The new building on the Mall, in any case, definitely does not feel as if it "grew" from this particular piece of land. A long time ago, before colonization, the site (between Jefferson Drive, Maryland Avenue and Third and Fourth streets SW) was a little woodland next to a creek. Yet the references in Cardinal's architecture aren't local. They're not even Appalachian. The building brings to mind the mountains and the ancient native architecture of the American Southwest.
However, accepting the artifice is something one does willingly because the architecture is so convincing. As a romantic abstraction of nature, this building really works.
It is a powerful form. Those dramatic cantilevered bands above the entrance are scintillating when seen from afar, like some natural wonder you might see in New Mexico. And when you stand far beneath the cantilevers in the museum's circular forecourt, the scale has an almost physical effect. You feel both overwhelmed and sheltered. I can't think of another architectural space quite like it.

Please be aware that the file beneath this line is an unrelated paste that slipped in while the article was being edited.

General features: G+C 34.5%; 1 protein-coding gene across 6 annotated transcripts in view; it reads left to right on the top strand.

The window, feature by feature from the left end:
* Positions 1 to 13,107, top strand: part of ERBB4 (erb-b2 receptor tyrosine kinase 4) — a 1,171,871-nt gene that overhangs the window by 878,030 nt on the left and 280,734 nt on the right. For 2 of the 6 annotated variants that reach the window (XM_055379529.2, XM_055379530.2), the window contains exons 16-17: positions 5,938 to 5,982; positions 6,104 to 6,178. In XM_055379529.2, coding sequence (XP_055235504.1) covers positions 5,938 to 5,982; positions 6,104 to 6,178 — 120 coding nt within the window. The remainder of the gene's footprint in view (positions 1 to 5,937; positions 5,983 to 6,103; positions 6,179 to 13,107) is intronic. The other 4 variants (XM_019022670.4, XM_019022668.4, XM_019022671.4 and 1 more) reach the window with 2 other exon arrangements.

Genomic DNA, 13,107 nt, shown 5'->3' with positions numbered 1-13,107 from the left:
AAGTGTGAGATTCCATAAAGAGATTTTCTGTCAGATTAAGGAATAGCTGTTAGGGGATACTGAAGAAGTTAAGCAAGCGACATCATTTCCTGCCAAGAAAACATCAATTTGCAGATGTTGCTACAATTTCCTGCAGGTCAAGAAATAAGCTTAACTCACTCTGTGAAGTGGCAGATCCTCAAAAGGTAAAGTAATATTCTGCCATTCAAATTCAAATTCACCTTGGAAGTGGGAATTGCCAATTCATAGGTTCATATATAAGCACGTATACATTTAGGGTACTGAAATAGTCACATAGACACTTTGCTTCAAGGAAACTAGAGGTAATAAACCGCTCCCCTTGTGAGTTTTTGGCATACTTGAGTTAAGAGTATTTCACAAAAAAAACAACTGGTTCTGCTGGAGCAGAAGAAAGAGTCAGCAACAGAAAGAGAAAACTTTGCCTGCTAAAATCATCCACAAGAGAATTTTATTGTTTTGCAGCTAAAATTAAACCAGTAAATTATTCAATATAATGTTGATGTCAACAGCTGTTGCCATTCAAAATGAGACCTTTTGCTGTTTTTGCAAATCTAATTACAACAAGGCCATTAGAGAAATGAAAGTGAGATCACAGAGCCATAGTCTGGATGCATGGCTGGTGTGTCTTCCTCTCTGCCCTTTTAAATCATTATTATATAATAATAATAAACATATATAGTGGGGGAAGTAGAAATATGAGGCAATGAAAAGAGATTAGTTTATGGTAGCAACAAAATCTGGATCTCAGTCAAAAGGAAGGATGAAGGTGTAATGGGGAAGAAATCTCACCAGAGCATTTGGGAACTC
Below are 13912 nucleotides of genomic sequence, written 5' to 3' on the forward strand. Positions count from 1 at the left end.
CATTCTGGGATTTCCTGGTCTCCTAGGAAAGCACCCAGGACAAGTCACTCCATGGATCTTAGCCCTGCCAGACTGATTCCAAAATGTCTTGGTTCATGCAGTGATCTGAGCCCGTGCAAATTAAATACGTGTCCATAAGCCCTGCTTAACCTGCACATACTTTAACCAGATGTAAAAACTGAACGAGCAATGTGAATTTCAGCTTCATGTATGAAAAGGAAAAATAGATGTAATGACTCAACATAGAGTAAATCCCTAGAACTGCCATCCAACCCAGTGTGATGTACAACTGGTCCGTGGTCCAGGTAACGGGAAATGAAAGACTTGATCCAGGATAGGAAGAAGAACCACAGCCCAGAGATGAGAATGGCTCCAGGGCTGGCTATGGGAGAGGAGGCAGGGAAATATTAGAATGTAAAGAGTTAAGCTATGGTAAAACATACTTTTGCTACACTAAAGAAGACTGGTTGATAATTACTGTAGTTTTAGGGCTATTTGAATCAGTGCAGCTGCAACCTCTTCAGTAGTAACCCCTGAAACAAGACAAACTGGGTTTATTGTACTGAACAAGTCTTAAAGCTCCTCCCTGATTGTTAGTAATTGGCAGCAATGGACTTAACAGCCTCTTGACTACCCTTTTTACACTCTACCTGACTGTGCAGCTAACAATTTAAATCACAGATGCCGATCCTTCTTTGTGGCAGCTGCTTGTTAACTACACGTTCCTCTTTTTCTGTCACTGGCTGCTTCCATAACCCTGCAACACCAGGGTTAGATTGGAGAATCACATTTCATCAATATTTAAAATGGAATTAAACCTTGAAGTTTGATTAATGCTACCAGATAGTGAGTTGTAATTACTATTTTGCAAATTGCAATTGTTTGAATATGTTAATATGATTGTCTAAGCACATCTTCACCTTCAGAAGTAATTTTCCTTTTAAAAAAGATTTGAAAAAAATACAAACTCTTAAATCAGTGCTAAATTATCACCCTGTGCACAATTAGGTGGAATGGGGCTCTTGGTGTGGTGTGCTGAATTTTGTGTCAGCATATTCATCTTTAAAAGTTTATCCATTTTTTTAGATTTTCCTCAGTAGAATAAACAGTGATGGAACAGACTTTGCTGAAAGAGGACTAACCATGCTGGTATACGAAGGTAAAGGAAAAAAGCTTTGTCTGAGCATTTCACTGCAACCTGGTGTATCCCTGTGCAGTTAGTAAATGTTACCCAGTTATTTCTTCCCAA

Then there is the way those blocks of rough-cut dolomitic limestone on the wavy walls react to the sun. They love it, all day long. And it loves them. Strong shadows enliven the surfaces of the big building. And the warm earth tones, rare in Washington, add a rich new note to the Mall's palette.
The building affects your spirit. It is intimidating but also exhilarating. These opposing reactions bespeak the tension built into any effort to make a monumental building that's an obvious abstraction of natural forms or forces. It is a risky thing to do, but Cardinal makes it work here, as he did in Ottawa with the Canadian Museum of Civilization, because he did not try to imitate nature.